No-one said writing a palindromic play would be easy.
But is the effort worth it?
For you – in awe, somewhat, of the cleverness –
watch impressed. Tortured.
Will the form serve the content?
The form: serve.
The content: watchim pressed, tortured.
What of the cleverness?
But is the effort worth it for you?
One said: writing a palindromic play would be easy!
Writing a palindromic play clearly is not easy. It’s really fiendishly hard, I would imagine, having just written an extraordinarily feeble 14-line palindromic review-cum-weird poem. That took a while, and probably doesn’t even follow the rules properly. But boy, it also gives your brain a good work out. It’s satisfying, as well as completely maddening; I can see that it could get intellectually addictive. But I also think it’s more fun for the one writing than for their audience.
Because it’s not a very good review, is it? Clarity is lost. Meaning is muddy. All I’ve managed are fragments, not sentences, and the rhythm goes strange. And while Ross Sutherland is a hundred thousand times better at writing palindromic text than I, such complaints can also be levelled at Party Trap (the name, itself, a palindrome of course).
Still, I really am in awe of the cleverness of it. Party Trap works better than it has any right to, when you consider the epic nature of the constraint. The first half of the play is repeated, backwards, lines given to different individuals or sliced in different ways, but that it manages characters, plot, or coherence at all is impressive. And there’s quite a lot of all three.
A TV presenter, Sir David Bradley, prepares for a big interview with the new secretary of state for media, Amanda Barkham MP, representing an ominous new force in British politics: the Freedom Party. They’re busily passing bills to take state control of the media, and to make it a hate crime to abuse – or, really, just criticise – politicians. Noble journalist Sir David (Simon Hepworth, convincingly smug) offers a stirring speech about the importance of the free press, of holding corrupt politicians to account. He’s determined to take Amanda down, and before their interview tries to rattle her with rather nasty threats.
But, mid interview, there’s a switch: cool and smooth and unflappable, Amanda (Zara Plessard) essentially stages a coup, taking control of the questioner’s seat, and exposing Sir David’s own scandal: as his wife was dying, he was snorting coke and shagging prostitutes. His threatening comments to her are played back, shaming him. This is pretty unconvincing, since any veteran presenter would surely be very wary of just this happening; I’m sure Paxman had his tricks, but I doubt they ever involved the threat of physical violence.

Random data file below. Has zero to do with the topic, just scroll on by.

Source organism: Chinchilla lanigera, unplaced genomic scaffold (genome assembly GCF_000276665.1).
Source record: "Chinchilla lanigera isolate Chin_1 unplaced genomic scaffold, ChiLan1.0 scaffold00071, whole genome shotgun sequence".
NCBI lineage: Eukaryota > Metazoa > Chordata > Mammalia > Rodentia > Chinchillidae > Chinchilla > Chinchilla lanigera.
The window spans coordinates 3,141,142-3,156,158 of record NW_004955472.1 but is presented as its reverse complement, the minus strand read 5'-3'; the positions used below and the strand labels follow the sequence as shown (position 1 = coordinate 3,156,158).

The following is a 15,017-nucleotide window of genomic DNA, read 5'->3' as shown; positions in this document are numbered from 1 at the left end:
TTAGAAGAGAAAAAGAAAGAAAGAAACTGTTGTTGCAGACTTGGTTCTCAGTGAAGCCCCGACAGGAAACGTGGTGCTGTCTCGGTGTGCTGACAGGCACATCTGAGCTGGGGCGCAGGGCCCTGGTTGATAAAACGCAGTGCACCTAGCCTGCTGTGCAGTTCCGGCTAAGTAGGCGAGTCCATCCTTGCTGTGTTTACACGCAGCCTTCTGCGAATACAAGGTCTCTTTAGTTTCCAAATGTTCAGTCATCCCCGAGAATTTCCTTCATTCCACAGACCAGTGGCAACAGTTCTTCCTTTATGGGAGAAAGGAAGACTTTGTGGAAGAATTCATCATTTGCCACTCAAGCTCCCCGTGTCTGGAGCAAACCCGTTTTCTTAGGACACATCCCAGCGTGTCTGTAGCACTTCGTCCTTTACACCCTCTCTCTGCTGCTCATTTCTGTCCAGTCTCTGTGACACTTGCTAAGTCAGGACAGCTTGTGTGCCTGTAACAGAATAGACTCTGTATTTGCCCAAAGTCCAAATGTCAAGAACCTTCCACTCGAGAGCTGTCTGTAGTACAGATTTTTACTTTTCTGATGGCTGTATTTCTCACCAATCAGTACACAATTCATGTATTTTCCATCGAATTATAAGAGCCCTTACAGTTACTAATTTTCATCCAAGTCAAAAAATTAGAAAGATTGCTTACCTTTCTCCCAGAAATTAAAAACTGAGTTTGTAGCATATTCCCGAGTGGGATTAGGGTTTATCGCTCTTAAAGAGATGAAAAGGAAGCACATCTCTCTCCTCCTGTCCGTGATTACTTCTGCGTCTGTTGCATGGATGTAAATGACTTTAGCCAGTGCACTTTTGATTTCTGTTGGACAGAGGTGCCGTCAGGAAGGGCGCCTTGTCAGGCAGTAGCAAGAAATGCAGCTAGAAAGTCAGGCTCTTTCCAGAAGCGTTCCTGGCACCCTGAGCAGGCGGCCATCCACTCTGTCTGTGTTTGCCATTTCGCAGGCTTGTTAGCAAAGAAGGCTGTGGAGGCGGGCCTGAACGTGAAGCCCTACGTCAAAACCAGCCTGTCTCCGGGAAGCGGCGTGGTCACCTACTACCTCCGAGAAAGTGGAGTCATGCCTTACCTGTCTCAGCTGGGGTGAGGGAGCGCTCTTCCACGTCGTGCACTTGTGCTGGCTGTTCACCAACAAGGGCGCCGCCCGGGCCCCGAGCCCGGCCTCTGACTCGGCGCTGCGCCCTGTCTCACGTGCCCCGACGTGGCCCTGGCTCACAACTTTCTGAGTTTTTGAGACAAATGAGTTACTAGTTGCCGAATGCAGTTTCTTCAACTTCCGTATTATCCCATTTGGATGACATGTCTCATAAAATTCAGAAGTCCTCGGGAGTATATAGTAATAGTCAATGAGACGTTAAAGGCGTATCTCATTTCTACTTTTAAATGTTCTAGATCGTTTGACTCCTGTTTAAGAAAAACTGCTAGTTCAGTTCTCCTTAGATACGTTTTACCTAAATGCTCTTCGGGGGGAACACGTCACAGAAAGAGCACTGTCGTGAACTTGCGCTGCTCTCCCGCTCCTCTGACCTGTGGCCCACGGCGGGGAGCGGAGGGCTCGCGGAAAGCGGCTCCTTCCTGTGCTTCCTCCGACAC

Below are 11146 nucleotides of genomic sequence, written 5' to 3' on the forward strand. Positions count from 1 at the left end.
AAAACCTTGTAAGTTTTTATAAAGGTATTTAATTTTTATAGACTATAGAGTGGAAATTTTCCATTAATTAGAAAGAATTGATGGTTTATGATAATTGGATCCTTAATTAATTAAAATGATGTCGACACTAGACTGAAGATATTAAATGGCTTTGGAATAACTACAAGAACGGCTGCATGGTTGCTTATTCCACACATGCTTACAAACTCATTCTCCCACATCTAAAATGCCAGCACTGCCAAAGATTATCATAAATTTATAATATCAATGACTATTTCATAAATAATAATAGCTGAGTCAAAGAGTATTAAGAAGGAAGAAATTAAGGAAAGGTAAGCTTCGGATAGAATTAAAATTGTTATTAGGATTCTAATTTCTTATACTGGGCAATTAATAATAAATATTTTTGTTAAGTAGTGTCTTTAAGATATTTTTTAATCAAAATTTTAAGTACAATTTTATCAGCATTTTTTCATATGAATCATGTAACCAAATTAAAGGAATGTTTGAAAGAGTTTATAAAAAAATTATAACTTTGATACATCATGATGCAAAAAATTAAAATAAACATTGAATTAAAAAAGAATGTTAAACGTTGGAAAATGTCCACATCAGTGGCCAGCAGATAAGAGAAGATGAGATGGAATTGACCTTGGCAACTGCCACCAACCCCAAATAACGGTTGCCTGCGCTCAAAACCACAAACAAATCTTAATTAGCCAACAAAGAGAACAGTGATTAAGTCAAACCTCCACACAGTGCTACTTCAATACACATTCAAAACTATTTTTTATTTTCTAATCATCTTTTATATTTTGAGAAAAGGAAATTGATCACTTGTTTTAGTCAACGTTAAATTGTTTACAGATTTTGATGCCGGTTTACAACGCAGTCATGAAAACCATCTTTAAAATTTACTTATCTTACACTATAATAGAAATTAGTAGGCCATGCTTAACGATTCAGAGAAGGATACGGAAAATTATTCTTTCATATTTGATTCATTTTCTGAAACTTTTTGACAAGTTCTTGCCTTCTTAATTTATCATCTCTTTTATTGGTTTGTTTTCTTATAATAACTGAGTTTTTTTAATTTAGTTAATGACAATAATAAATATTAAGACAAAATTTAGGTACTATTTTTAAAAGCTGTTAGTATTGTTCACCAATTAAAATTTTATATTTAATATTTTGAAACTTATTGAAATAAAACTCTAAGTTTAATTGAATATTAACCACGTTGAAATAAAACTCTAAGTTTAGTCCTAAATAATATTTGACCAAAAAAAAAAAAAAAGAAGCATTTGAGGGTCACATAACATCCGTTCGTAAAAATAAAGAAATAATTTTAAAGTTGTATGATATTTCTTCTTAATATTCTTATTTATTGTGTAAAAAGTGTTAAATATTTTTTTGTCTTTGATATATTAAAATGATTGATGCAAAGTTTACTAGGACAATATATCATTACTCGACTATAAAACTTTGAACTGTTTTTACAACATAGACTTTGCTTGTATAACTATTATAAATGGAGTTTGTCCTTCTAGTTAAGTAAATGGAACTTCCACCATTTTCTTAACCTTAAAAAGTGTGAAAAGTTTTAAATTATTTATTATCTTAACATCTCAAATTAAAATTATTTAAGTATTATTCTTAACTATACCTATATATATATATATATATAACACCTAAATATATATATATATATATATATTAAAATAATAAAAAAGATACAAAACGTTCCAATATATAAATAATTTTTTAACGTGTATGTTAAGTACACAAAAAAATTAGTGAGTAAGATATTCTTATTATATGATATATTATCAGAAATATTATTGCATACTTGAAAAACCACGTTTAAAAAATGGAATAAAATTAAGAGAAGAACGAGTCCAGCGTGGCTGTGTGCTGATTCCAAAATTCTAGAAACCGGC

Still, violence is the order of the day: suddenly a much nastier trap is sprung, and Sir David is kidnapped and tortured – full tazering and ear slicing – by Amanda, donning a balaclava. She wants to extract an on-screen endorsement of the Freedom Party, and denouncement of the press as scum, gutter rats.
Obviously, this is pretty absurd. But it’s also – again – clever: a palindromic reversal, a spouting of the complete opposite view, yet using exactly the same words. The mind boggles. And the form could arguably – almost – be making a wider, satiric swipe at our politics and press: they’ll spout anything, say something passionate one day and U-turn the next. Politics, journalism and hypocrisy are pretty familiar bedfellows. Still, that renunciation is drawn out by torture, so the point doesn’t quite stand.
Sutherland also super smartly weaves in phrases that seem to have a double, knowing function – not only working, plot-wise, in both halves, but becoming a comment on the play’s structure: “language appears to be moving backwards… time is moving forward”. It appears the form and content match up.
But do they? Or has the story been forced around the form? If you just re-wrote Party Trap not as a palindromic play, you wouldn’t be very taken with it. And, with its limitations in place, it understandably doesn’t find much character depth or contextualising flesh. Video screens help with this, but still, the constant straining to make the words work basically overrides all other concerns.
Yes, it’s impressive that Sutherland can write a palindromic play, but it being a palindrome doesn’t really achieve anything beyond proving its own improbable existence. And, to the ear, the whole thing is rather torturous.
It’s an effortful watch. Many lines are a just a little… off. Something in the rhythm or phrasing, the dialogue jerky and disjointed. You’re always aware that you’re watching a play created under constraint. That’s fine for 20 minutes of totally kudos-winning showing off at a scratch night; at 70 minutes, audiences may be less charmed. It’s a party trick trapped by its own cleverness.
Party Trap is on until 1st October 2016 at Shoreditch Town Hall. Click here for more details.